By Joshua Essoe

Now that November (National Novel Writing Month) is over, a writer’s “first draft done” mind often turns to editing. The Hit List is a series of 4 articles focusing on editing by a full-time freelance editor, continuing advice, insight and that editorial perspective.


Hit List_1What cursed names do you reserve for your editor? We know you have them. We know you give them to us. And we don’t care. We actually kind of like it.

When you work with an editor for the first time, you’ll start to shed preconceived notions about the shape your story is in. Getting that MS back bleeding and red can be a shock. But, I swear, we only do it in self-defense.

I want to help you and your MS avoid some of that unnecessary blood loss. I see a lot of things I wish I didn’t. Every editor does. So here, dear readers, are a few things on my hit list.



  1. What is industry standard formatting?

This is the standard manuscript formatting, or SMF, that will generally be accepted anywhere you want to submit. It is the formatting standard by which I work as well. If a market, or agent, or editor needs something that differs from this, then it will be in their submission guidelines. Always go with the specifics they require and make sure to check. If they don’t specify, feel safe going with SMF.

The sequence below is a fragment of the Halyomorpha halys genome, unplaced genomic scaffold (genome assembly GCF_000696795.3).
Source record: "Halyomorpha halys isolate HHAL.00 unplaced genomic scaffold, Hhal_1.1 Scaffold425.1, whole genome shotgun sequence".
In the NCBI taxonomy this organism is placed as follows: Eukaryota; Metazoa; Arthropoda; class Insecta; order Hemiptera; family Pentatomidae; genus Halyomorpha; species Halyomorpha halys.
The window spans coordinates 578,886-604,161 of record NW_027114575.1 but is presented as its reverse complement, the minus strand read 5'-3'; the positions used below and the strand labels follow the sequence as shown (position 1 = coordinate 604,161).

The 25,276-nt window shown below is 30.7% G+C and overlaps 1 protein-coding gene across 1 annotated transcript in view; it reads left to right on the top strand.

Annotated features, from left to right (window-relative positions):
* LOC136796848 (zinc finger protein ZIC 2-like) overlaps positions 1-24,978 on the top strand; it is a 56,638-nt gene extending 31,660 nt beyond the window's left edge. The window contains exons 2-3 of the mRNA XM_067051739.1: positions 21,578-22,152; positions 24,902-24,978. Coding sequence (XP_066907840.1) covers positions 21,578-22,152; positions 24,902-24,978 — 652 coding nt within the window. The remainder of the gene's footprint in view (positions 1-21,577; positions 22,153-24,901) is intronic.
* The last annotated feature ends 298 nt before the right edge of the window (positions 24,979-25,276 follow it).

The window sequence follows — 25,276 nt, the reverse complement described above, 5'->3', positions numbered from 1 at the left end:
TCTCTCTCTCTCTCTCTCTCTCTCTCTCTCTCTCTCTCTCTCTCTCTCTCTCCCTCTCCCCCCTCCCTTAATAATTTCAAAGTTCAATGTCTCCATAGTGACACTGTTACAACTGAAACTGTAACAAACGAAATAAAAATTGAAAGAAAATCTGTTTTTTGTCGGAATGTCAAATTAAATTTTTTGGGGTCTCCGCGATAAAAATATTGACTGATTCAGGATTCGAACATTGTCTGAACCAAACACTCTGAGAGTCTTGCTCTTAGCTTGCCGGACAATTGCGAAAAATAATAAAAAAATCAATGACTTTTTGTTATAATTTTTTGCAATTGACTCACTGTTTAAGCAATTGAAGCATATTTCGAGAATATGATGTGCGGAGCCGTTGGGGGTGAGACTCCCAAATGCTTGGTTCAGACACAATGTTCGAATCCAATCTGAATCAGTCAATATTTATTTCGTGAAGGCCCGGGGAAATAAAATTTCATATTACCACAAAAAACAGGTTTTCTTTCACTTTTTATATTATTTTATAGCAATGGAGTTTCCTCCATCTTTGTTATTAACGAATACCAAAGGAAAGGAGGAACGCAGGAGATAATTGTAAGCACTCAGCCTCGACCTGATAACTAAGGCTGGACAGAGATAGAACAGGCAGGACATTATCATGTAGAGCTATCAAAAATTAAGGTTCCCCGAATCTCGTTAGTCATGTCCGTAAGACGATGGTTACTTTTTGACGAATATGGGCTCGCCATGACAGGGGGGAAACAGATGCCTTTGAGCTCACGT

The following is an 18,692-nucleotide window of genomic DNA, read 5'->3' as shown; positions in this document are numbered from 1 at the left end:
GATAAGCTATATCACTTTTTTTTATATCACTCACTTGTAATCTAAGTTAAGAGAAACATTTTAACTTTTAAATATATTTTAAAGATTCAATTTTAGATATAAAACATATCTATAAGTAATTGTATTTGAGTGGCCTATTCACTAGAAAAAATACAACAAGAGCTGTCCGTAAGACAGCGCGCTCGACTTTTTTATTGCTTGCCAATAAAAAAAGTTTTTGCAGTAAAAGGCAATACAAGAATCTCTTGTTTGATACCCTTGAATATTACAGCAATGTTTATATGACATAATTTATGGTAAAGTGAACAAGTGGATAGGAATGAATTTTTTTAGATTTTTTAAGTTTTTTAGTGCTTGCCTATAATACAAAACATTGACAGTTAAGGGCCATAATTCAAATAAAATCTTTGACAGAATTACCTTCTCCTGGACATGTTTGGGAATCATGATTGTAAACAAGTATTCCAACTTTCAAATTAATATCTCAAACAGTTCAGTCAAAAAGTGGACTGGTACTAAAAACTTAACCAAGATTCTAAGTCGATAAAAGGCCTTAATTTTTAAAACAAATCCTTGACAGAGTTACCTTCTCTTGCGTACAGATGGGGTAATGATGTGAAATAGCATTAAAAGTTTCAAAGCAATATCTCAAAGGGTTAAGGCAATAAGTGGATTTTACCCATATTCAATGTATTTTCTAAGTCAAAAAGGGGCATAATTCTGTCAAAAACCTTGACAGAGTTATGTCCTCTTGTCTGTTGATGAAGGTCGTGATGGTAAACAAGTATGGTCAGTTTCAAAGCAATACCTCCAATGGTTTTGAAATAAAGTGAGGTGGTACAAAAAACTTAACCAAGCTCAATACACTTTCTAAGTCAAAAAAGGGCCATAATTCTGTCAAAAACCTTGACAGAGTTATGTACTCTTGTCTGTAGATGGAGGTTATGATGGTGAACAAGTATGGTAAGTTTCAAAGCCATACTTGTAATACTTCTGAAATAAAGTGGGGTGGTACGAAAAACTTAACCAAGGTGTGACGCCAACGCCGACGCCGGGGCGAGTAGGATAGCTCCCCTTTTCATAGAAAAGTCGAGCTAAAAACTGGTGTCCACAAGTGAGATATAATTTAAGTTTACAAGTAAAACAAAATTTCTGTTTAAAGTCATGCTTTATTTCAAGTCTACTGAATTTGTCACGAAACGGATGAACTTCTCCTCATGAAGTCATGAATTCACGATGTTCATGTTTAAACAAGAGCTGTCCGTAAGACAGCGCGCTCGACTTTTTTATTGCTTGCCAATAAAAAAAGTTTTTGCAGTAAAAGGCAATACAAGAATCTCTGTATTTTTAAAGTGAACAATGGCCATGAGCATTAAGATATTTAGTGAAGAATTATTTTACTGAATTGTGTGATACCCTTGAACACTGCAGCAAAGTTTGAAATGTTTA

Specs for SMF: (in Word) 12 point New Courier, spaced “exactly 25 point” (not double spaced!) with widow control off, one inch margins all the way around, half inch first-line indent, half-inch header and footer, zero indentation and spacing, titles on seventh line down, and name/title/pg# in the right-side header.

For even more specific info, read the formatting page on my website.

  1. Mixing up a and the.

I see this more than a little. And I can see you shaking your head already. You totally don’t do that, that’s dumb. Well, not so fast, Speedy. I see it a lot for a reason.

These words imply very different things. Only use “the” when referring to something or someone that has already been introduced to your story, and “a” for something new to the story.